Friday, August 21, 2009

SAUNDARANANDA 13.46: Guarding Against Longing

abhidhyaa priya-ruupena
hanti kaam'-aatmakaM jagat
arir mitra-mukhen' eva
priya-vaak kaluSh'-aashayaH

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Longing, using cherished forms,

Smites the sensual masses:

A foe who has a friendly face,

She's fair of speech and foul of heart.

Who would like to be a person of integrity? Everybody, surely. Then apart from wishing for it, what practical means are available for going in that direction?

In the passage I quoted yesterday, FM Alexander wrote of a condition of co-ordination of the entire psycho-physical mechanism being (a) restored and (b) maintained.

The restorative aspect has to do with setting time aside to pay attention to how one uses body and voice -- "working on the self."

In this verse, again, I see the Buddha laying down -- on broad, general lines -- the preventive principles by which Nanda is to maintain integrity, as a condition of co-ordination of the entire psycho-physical mechanism. The maintaining aspect has a lot to do with being mindful, being constantly on one's guard.

Like a father concerned for the welfare of his son going on a dangerous journey, or like a commander concerned for the welfare of a soldier going into battle, the Buddha seems here to be taking pains to point out to Nanda the broad dangers to guard against. One way in which a practitioner is liable to be smitten, hit, or slain is by falling prey to the allure of some cultural mirage of happiness. This is a danger for those who tend to long for their creature comforts, trappings of status, name in lights or on the front cover of a book, etc. The danger on the other side, for the more goal-driven type, as described in the following verse, might be the danger of giving in to disillusionment on failing to achieve a perceived objective.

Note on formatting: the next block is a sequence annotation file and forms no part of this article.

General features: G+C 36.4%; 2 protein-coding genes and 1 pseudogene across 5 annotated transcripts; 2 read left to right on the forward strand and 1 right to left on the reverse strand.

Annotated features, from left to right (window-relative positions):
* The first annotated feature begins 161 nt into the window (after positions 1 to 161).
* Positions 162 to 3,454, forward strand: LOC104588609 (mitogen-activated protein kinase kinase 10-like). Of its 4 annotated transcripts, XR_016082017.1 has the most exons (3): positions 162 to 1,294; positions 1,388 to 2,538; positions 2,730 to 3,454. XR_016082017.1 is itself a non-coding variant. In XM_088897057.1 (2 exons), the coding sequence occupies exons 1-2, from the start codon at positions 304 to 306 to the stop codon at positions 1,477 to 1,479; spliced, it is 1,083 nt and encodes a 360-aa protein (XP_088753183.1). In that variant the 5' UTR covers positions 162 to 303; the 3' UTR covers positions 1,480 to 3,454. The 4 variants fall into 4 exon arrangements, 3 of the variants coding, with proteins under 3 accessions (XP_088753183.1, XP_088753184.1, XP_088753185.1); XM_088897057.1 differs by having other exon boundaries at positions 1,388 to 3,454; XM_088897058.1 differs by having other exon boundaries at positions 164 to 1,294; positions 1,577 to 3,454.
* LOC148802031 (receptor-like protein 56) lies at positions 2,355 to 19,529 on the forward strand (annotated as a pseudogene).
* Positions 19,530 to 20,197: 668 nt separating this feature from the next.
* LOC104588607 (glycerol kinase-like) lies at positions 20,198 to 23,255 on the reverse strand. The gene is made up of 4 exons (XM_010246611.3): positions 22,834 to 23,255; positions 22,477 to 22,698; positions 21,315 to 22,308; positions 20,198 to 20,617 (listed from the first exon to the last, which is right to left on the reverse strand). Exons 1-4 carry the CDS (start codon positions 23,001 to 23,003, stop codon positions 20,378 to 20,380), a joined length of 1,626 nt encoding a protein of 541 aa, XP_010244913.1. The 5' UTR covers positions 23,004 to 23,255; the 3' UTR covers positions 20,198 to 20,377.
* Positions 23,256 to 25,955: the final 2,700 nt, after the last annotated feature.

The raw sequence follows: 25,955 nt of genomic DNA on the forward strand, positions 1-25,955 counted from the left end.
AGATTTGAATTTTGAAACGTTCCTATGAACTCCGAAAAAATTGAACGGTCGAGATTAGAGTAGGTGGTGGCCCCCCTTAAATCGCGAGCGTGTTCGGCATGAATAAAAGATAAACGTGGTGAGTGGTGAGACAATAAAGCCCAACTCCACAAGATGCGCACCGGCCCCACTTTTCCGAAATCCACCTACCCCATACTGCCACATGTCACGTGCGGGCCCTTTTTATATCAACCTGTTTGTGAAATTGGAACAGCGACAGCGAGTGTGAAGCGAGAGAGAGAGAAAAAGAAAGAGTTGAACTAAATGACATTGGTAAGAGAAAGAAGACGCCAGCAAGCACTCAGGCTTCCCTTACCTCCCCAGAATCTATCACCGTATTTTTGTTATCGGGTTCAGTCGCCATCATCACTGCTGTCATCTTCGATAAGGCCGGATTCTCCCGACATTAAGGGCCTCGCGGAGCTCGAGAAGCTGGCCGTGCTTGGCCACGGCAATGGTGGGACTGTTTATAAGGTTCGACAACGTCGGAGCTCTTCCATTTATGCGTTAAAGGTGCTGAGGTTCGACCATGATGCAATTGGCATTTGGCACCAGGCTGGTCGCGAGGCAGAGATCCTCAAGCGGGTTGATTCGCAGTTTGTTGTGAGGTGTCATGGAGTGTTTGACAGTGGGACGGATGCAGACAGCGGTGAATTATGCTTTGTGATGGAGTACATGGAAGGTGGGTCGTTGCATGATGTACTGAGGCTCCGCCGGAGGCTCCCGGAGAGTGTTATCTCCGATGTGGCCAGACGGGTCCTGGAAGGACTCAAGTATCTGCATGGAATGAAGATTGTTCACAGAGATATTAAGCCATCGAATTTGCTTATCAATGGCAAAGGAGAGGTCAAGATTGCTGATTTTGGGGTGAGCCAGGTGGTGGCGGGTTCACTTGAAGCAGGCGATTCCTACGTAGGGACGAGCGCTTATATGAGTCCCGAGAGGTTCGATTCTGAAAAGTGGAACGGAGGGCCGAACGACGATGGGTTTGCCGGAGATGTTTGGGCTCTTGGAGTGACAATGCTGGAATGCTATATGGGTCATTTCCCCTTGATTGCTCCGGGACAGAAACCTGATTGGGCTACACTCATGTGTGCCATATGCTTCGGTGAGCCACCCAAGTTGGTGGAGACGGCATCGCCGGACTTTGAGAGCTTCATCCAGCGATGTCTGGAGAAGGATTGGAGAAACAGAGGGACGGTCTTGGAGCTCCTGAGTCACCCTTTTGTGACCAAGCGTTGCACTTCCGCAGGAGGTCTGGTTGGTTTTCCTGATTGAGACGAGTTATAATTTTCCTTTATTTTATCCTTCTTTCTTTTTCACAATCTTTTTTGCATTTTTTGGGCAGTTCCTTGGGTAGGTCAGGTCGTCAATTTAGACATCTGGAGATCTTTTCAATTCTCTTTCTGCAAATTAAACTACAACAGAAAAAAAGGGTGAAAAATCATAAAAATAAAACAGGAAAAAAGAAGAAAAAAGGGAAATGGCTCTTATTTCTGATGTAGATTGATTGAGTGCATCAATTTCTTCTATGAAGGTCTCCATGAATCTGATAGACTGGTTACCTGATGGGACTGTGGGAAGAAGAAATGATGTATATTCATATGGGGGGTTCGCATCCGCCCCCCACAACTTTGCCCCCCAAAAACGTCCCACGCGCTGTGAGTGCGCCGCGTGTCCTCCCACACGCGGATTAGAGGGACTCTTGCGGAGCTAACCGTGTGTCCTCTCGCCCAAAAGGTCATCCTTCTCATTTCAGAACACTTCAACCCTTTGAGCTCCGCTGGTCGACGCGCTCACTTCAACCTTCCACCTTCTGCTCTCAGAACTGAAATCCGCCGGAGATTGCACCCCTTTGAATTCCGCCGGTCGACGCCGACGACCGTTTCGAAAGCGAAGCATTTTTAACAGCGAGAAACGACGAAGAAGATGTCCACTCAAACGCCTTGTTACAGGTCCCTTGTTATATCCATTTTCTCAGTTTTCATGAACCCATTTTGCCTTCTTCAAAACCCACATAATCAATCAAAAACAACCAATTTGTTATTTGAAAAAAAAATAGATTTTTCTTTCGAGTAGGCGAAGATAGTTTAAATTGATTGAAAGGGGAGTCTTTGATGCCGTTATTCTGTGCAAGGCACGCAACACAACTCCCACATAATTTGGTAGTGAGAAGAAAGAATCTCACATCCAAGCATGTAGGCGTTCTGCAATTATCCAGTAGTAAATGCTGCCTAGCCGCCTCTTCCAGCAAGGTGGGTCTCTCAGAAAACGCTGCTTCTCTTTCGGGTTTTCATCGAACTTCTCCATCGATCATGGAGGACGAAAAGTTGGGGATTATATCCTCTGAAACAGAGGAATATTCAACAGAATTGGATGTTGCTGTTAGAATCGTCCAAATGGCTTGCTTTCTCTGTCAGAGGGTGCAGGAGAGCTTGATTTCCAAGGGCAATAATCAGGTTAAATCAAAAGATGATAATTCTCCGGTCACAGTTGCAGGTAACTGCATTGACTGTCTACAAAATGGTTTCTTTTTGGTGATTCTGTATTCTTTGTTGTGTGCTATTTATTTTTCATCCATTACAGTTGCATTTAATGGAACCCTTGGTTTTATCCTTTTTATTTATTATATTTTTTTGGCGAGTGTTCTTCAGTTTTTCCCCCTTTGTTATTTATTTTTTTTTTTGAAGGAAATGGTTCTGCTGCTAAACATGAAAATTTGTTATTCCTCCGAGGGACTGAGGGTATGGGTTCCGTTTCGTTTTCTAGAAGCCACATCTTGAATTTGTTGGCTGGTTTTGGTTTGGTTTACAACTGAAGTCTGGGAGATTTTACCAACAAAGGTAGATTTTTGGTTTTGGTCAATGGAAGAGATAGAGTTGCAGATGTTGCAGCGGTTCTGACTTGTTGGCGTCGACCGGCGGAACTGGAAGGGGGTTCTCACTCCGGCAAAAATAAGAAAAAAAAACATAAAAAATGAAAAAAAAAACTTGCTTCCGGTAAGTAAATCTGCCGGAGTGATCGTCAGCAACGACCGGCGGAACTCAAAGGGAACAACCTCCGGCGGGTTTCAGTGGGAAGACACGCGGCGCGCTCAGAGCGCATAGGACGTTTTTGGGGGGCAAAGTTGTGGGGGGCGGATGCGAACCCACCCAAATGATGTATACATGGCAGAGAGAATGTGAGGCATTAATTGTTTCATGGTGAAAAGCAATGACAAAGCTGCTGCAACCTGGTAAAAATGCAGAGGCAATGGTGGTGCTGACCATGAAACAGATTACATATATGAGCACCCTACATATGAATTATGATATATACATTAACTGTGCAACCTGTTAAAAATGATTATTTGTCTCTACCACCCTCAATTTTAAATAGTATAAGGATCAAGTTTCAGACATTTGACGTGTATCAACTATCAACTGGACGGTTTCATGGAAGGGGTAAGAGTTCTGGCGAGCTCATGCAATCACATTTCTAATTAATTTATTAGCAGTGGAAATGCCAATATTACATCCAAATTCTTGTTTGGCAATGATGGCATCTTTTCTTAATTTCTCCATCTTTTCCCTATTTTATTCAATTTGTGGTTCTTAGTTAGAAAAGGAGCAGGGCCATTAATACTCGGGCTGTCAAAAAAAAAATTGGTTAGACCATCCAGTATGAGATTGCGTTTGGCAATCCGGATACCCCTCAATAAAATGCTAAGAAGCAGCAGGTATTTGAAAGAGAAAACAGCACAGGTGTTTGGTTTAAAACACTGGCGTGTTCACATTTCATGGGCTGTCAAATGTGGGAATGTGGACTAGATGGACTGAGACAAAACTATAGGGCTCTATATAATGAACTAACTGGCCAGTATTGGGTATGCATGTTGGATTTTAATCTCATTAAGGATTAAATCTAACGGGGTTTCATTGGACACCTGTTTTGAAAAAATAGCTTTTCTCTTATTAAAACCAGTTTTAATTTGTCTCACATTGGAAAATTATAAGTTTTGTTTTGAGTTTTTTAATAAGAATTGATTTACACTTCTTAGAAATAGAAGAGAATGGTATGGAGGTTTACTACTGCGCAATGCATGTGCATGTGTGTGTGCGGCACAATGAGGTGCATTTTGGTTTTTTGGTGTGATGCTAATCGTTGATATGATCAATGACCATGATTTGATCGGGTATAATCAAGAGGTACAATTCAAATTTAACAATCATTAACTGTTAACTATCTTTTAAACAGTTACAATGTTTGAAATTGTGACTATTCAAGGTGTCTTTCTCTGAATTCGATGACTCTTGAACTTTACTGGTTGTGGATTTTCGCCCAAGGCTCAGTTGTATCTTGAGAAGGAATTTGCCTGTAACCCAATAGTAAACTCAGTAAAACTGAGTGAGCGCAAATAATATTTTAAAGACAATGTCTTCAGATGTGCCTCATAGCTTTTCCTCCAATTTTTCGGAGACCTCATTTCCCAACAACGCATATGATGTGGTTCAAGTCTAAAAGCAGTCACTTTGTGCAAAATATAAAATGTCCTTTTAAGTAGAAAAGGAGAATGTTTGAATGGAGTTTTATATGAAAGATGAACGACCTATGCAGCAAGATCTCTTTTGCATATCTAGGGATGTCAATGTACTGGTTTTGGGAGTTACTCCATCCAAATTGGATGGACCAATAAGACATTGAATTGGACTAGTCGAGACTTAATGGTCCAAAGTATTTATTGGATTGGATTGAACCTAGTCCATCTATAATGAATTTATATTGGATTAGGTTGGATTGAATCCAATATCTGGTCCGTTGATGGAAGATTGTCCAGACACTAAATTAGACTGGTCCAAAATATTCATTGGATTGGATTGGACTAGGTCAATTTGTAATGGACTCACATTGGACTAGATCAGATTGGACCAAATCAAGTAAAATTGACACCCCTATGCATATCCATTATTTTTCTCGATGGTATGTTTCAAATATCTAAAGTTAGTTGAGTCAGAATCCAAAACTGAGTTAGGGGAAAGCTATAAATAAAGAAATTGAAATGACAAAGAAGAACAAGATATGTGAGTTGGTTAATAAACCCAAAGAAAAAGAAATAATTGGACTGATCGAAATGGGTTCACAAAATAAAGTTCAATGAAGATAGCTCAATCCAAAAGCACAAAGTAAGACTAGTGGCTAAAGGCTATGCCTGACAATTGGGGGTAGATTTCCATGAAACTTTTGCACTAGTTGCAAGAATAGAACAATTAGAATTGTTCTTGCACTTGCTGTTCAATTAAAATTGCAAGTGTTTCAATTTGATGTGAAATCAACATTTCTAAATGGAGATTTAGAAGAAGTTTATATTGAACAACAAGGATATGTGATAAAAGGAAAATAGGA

The translation of this section ceases to be such hard going for me on stepping back and seeing the section in its broader context: The Buddha, as I hear him, is laying down the preventive principles by which Nanda is to maintain that condition of psycho-physical integrity which is going to be necessary in his coming confrontation with the grim truth of suffering. It somehow cheers me up to remember that this battle against faulty sensory appreciation is but one battle in a campaign whose ultimate prize is possession of the four noble truths. But even in being cheered up like this, it strikes me on reflection, I might be in danger of taking at least one eye off the ball.

If one is truly to be a person of integrity, then overcoming the powerful influence of faulty sensory appreciation has to be seen as an end in itself, a ball away from which one cannot afford to take one's eye -- even, as the Buddha reminds us in the concluding verse of this canto, for an instant (ksanam api).

EH Johnston:
The desire of possession destroys the passion-filled world by means of attractive forms, like an enemy with friendly face, having pleasant words on his lips and evil in his heart.

Linda Covill:
Like an enemy with a friendly face, fair of speech but foul at heart, attraction with its pleasing form destroys people of passionate nature.

abhidhyaa: f. wish , longing for , desire
priya (from √prii): mfn. beloved , dear to , liked , favourite , wanted
√prii: to please , gladden , delight, gratify , cheer , comfort , soothe ,
ruupena = instrumental of ruupa: n. any outward appearance or phenomenon or colour (often pl.) , form , shape , figure (ruupeNa ifc. in the form of); dreamy or phantom shapes (pl.)

hanti = 3rd pers. sg. of han: to smite , slay , hit , kill , mar , destroy
kaama: wish , desire , longing ; pleasure , enjoyment ; love , especially sexual love or sensuality
aatmakam (acc.): having or consisting of the nature or character of (in comp.)
jagat (acc.): n. that which moves or is alive , men and animals ; n. the world , esp. this world ; n. people , mankind ;

ariH (nom.): m. an enemy
mitra-mukhena (inst.): with a friendly face
iva: like

priya: beloved , dear to (gen. loc. dat. or comp.) , liked , favourite , wanted
vaak = vaac: speech, voice
kaluSha: mfn. turbid , foul , muddy
aashayaH (nom. sg.): m. the seat of feelings and thoughts , the mind , heart , soul

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